April 18, 2014

Washington Budget Report: September 3, 2013

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Deficit Drops But Fiscal Challenges Remain

Fiscal Year 2013 is drawing to a close with a projected federal deficit of a little over $640 billion, marking the end of a four-year string of trillion-dollar-plus deficits.

While that change is good news, our fiscal worries aren’t over. Although the deficit is going down, the federal debt is still going up. And short-term economic factors, not systemic reforms, are largely responsible for this year’s lower deficit.

The big long-term pressures on the federal budget -- demographics and health care costs -- remain. The government’s interest costs are expected to rise sharply in the coming decade as well. 

And even in the short run, budgetary crises loom. As noted in a recent blog post by Steve Winn, communications director for The Concord Coalition, Congress has yet to pass a single appropriations bill for the fiscal year that starts Oct. 1, and some lawmakers are irresponsibly threatening to push the country into default later this year over partisan disagreements. 

“Washington has yet to grasp the importance of long-term fiscal reform,” Winn writes. “Elected officials still seem to be waiting for a crisis, which is a good way to get one.”

Time Running Short for Action on Debt Limit

Treasury Secretary Jack Lew has warned lawmakers that the government could hit its debt ceiling in mid-October, earlier than many analysts had predicted.

Congress has no choice but to eventually raise the debt limit so the government can pay its bills and avoid default. Pending congressional action, the Treasury has relied on “extraordinary measures” to avoid default since May 19.

One factor that has helped delay a crisis: Fannie Mae and Freddie Mac are paying higher dividends to the government than many had expected. The government-controlled mortgage giants have been buoyed by Federal Reserve purchases of mortgage-backed securities.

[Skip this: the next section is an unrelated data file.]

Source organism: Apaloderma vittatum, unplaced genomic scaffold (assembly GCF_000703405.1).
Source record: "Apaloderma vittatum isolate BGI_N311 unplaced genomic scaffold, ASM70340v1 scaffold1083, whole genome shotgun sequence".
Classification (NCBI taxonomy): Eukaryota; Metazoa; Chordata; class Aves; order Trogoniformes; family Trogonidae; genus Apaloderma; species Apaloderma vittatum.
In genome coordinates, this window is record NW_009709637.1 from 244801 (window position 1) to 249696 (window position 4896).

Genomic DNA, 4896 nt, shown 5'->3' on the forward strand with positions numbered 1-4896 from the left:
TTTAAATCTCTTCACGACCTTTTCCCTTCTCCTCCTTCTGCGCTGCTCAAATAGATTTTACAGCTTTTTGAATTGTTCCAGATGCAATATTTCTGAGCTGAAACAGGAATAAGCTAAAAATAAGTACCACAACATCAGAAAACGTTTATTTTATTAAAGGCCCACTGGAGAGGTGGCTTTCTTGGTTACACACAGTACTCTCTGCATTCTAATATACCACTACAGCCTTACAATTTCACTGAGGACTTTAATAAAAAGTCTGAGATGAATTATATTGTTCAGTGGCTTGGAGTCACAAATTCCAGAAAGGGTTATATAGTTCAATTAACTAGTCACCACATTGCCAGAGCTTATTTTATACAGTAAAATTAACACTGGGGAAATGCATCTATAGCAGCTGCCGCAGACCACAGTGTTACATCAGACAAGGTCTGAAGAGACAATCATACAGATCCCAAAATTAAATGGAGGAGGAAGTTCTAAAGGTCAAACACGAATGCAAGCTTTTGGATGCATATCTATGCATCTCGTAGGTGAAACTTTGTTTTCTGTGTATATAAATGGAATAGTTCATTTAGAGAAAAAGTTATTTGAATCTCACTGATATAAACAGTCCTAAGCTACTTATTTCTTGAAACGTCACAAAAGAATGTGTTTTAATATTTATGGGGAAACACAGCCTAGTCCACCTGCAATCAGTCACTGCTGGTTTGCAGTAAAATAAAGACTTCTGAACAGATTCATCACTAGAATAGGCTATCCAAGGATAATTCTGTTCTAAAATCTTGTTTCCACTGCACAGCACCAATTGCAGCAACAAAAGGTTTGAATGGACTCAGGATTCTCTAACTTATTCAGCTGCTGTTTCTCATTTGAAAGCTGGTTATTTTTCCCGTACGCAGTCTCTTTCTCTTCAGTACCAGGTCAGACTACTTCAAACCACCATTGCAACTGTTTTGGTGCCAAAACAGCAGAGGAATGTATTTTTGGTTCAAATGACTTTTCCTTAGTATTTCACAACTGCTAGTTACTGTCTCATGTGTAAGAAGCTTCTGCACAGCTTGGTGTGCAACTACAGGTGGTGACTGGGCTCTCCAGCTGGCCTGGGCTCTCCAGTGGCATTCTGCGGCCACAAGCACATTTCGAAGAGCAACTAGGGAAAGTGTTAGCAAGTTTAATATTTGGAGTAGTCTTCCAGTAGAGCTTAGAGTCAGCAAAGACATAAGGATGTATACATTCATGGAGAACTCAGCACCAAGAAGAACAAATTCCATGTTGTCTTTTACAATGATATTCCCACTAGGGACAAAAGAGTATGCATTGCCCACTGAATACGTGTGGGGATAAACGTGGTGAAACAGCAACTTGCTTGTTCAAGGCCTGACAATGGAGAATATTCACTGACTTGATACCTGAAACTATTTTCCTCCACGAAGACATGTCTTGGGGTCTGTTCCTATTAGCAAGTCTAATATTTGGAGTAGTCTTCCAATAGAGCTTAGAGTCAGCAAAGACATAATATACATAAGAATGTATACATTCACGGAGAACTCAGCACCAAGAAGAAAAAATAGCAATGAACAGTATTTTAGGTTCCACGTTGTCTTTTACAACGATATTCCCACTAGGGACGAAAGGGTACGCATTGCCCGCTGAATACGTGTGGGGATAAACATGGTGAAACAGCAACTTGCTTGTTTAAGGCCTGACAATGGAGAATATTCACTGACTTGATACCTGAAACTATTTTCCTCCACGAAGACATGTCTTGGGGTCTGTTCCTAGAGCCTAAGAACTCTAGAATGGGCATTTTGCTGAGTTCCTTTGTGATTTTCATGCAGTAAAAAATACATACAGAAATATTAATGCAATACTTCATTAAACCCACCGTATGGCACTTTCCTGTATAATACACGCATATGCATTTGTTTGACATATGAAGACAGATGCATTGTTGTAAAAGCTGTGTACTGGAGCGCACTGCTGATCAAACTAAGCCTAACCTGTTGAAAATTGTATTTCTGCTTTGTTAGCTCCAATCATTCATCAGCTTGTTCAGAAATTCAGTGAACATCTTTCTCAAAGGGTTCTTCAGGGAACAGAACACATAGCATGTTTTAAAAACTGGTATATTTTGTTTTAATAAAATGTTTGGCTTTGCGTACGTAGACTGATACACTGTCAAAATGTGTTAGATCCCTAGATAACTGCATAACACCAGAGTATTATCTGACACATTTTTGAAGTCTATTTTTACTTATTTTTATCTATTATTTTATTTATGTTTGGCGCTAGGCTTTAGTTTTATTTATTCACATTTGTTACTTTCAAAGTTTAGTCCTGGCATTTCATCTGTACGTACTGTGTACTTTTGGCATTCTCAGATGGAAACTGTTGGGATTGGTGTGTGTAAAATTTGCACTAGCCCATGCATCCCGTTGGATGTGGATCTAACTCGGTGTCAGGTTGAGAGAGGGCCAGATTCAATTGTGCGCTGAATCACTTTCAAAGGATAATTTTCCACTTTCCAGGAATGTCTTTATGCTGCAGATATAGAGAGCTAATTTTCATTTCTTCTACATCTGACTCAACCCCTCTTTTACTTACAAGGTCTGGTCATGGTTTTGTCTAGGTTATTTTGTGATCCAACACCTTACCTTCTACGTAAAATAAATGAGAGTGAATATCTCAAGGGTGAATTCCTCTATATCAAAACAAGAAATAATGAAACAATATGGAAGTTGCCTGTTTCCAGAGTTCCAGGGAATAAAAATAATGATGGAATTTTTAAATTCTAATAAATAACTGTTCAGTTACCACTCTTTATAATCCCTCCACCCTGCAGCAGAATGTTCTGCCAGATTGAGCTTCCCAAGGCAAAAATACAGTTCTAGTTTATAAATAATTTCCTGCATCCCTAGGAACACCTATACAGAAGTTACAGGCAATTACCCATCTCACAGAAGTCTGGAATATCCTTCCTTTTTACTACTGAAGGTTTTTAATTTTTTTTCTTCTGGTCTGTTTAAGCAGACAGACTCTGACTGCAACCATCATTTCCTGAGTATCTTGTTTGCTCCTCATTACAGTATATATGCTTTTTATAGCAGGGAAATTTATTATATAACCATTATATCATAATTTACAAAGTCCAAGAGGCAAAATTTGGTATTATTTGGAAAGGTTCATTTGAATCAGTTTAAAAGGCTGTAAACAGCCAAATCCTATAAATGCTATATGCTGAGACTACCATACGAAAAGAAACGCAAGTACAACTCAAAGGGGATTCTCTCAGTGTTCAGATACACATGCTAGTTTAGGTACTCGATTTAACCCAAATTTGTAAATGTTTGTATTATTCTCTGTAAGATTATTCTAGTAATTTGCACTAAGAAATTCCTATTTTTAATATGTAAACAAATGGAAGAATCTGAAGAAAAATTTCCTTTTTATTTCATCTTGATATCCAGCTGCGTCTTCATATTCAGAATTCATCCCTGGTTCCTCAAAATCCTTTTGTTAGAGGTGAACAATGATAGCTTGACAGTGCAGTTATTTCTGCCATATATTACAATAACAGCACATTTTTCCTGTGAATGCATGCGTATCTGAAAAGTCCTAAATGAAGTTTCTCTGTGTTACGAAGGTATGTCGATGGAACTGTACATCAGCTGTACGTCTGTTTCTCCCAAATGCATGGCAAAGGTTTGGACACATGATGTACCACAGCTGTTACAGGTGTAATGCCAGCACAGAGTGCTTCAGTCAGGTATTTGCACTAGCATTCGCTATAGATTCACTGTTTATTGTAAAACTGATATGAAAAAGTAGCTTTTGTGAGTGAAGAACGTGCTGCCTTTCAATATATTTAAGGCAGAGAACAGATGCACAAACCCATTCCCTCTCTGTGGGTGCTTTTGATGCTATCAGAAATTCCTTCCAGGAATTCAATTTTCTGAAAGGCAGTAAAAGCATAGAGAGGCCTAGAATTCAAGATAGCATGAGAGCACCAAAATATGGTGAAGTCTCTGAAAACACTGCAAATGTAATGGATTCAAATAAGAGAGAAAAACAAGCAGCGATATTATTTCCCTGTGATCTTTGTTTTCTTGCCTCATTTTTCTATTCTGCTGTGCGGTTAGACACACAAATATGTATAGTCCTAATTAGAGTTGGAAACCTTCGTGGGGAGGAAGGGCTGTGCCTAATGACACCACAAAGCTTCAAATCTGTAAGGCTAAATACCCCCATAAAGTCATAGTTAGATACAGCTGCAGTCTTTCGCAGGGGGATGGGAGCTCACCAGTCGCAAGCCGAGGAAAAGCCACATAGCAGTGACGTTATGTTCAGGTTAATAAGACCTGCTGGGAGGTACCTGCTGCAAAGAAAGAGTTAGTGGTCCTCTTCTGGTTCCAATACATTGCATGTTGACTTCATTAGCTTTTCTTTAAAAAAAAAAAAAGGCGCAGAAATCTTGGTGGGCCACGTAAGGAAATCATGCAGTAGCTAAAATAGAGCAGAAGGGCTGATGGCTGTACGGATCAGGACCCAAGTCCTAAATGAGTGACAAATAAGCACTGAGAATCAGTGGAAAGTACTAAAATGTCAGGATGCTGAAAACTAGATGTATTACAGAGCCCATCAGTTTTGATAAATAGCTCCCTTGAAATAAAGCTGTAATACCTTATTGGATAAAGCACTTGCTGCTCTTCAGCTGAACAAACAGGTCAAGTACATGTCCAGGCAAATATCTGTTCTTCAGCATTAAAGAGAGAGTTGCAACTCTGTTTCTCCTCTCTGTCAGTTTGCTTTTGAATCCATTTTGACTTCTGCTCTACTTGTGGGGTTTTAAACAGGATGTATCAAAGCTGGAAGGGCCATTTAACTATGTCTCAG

In addition, changes last year to an agreement between the government and the two companies has boosted their payments to the Treasury Department.

The Treasury has so far received $146 billion in dividend payments from Fannie and Freddie, which received $188 billion in bailout funds during the financial crisis. Last month, however, President Obama declared support for phasing out Fannie and Freddie to avoid future government bailouts.

Citizens Are Willing to Make Hard Budget Choices

Americans have had plenty of warnings about the need to deal with the nation’s fiscal challenges. And judging from how ordinary people respond to The Concord Coalition’s deficit-reduction exercises around the country, they expect more from Washington than unrealistic budget plans and partisan stalemates.

Participants in the exercises “are willing to make the hard choices themselves when given the opportunity,” Concord’s Sara Imhof writes in a recent guest column in the Duluth News Tribune.

She notes, for example, that many people favor comprehensive tax reform, which would end many tax breaks, and they are willing to make changes in the Social Security program such as raising the earnings cap on its payroll tax and using a different index to make cost-of-living adjustments in benefits.

Imhof, who is Concord’s Midwest regional director, will facilitate two more “Principles and Priorities” exercises tomorrow in Duluth and Brainerd, Minnesota. Concord is hosting them with U.S. Rep. Rick Nolan.

Entitlement Reforms Should Not Be Delayed

Social Security and Medicare are important, popular programs on which millions of Americans depend. But both require significant reforms to enable them to deal with rising health costs and aging baby boomers -- and still be able to serve future retirees well.

Unfortunately, the AARP -- an organization that millions of older Americans rely on for retirement-related information -- continues to suggest that Social Security’s financial difficulties are in the distant future and that the system has no effect on the federal deficit.

Neither claim is correct, as Concord Coalition Communications Director Steve Winn pointed out in a letter published Friday in The Kansas City Star. He calls on AARP to join nonpartisan reform advocates in pursuing changes that can put entitlement programs on a sustainable track.

Read more with Social Security and AARP